Yahoo! Settlement. PHOTO: Cybercrime Magazine.

Yahoo! Data Breach Settlement: What Can We Expect from Cybercriminals?

Beware of Fake Settlement Websites

Jonathan Zhang, CEO at Whois XML API

Walnut, Calif. – Oct. 29, 2019

Yahoo! suffered a series of data breach attacks between 2012 and 2016, which exposed a total of 3 billion user accounts and resulted in a considerable settlement cost of US$117.5 million for the company. The users’ first and last names, email addresses, security questions and answers, passwords, and dates of birth comprised the stolen information, which put all those affected at further risk of cyber attacks, fraud, and identity theft.

Last month, Yahoo! sent out notifications detailing its data breach settlement, along with how users can potentially claim for benefits should they prove eligible. Affected users from the U.S. and Israel who had free email accounts registered from January 2012 to December 2016 can get between US$100 and US$25,000 provided they present proof of damage or opt for free credit monitoring for two years. Small businesses, meanwhile, can also get as much as 25 percent cost rebate from their affected premium accounts. More details on the Yahoo! case settlement can be found on the email provider’s official website,

Filing for claims is not the end of the line though for those whose data was compromised; they would do well to watch out for instances of identity theft too.

Fake Settlement Websites: A Potential Repercussion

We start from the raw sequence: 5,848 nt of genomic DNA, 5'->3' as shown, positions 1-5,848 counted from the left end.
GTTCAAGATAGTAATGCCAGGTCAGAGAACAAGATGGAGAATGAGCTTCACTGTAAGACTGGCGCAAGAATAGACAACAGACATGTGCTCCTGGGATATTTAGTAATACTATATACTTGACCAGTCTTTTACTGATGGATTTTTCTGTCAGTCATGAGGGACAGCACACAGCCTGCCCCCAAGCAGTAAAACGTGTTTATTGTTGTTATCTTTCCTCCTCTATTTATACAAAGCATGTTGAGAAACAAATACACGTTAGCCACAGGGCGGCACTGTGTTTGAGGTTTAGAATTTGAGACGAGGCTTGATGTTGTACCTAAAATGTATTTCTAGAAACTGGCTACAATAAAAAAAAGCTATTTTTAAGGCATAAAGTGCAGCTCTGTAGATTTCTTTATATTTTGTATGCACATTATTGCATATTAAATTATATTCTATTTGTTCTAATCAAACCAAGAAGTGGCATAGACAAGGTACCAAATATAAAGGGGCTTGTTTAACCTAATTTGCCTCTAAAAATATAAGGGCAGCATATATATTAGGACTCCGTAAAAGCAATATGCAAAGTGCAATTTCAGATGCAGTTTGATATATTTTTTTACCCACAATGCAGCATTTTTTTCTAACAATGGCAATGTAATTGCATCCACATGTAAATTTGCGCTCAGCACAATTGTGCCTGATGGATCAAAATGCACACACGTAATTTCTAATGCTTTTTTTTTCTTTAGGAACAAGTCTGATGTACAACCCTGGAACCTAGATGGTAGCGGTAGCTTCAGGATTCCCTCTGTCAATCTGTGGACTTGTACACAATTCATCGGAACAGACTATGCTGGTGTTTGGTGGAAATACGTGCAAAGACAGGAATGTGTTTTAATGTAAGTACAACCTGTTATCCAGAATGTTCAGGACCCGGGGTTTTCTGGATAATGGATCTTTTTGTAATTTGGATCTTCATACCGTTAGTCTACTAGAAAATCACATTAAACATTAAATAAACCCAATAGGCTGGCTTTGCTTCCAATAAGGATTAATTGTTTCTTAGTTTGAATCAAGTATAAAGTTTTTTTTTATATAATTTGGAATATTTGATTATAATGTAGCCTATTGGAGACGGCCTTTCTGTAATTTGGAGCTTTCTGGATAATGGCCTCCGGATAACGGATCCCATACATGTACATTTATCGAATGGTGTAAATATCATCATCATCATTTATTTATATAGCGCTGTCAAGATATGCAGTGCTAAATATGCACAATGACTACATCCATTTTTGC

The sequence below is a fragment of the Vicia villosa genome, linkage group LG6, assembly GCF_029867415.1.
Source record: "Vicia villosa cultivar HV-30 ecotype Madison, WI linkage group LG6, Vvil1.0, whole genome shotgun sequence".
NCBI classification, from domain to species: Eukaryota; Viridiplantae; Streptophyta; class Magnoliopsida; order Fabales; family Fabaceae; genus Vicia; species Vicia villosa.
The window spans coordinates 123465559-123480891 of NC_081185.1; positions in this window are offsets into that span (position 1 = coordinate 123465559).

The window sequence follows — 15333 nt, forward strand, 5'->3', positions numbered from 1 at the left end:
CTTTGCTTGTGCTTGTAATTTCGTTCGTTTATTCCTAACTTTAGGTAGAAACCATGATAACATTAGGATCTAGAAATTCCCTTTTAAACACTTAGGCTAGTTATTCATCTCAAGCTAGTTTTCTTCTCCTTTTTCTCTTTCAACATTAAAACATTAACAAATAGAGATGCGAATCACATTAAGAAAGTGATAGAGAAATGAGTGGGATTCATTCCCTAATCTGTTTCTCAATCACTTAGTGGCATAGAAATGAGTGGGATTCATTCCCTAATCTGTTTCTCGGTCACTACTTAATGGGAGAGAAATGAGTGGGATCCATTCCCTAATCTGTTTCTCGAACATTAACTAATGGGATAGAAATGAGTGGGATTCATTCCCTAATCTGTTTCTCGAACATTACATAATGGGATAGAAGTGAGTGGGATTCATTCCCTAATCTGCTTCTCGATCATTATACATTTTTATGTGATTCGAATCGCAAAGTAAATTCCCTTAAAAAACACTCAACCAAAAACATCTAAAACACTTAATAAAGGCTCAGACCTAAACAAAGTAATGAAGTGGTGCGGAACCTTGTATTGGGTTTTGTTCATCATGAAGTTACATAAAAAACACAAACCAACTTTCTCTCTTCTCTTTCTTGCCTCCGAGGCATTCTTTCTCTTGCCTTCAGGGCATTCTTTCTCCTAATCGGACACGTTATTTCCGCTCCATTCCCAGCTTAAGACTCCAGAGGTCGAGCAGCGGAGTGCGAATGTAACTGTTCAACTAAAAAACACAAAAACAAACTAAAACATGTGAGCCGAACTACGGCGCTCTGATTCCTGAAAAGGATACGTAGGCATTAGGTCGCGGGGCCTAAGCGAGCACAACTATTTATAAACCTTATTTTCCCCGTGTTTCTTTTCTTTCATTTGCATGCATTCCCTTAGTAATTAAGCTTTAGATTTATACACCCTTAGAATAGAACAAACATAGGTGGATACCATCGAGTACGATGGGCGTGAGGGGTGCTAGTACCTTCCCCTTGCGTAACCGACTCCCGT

Cybercriminals are known for using current events and hot and timely topics such as data breach incidents and settlements as a social engineering bait. Take the case of Equifax, for instance. Immediately after reports came out about the incident, scammers posing as the company’s employees asked users to verify their account information via forged emails and fake websites.

When Equifax announced settlement details and informed victims where they could file claims, several fake websites mimicking its settlement website surfaced. Those who are not cautious enough may end up exposing even more personally identifiable information (PII) instead of obtaining remuneration from what they already lost. Cybercriminals may end up selling their PII in underground markets for hefty sums or using this for future attacks.

We wanted to see if the Yahoo! announcement would have the same effect. So we did a quick search using terms like “yahoo data breach settlement” and found related newly registered domains.

As early as September 1, we saw 30 active domains with misspelled variations of the keyword. We dug deeper into these domain name results (note: do not visit or share without utter caution):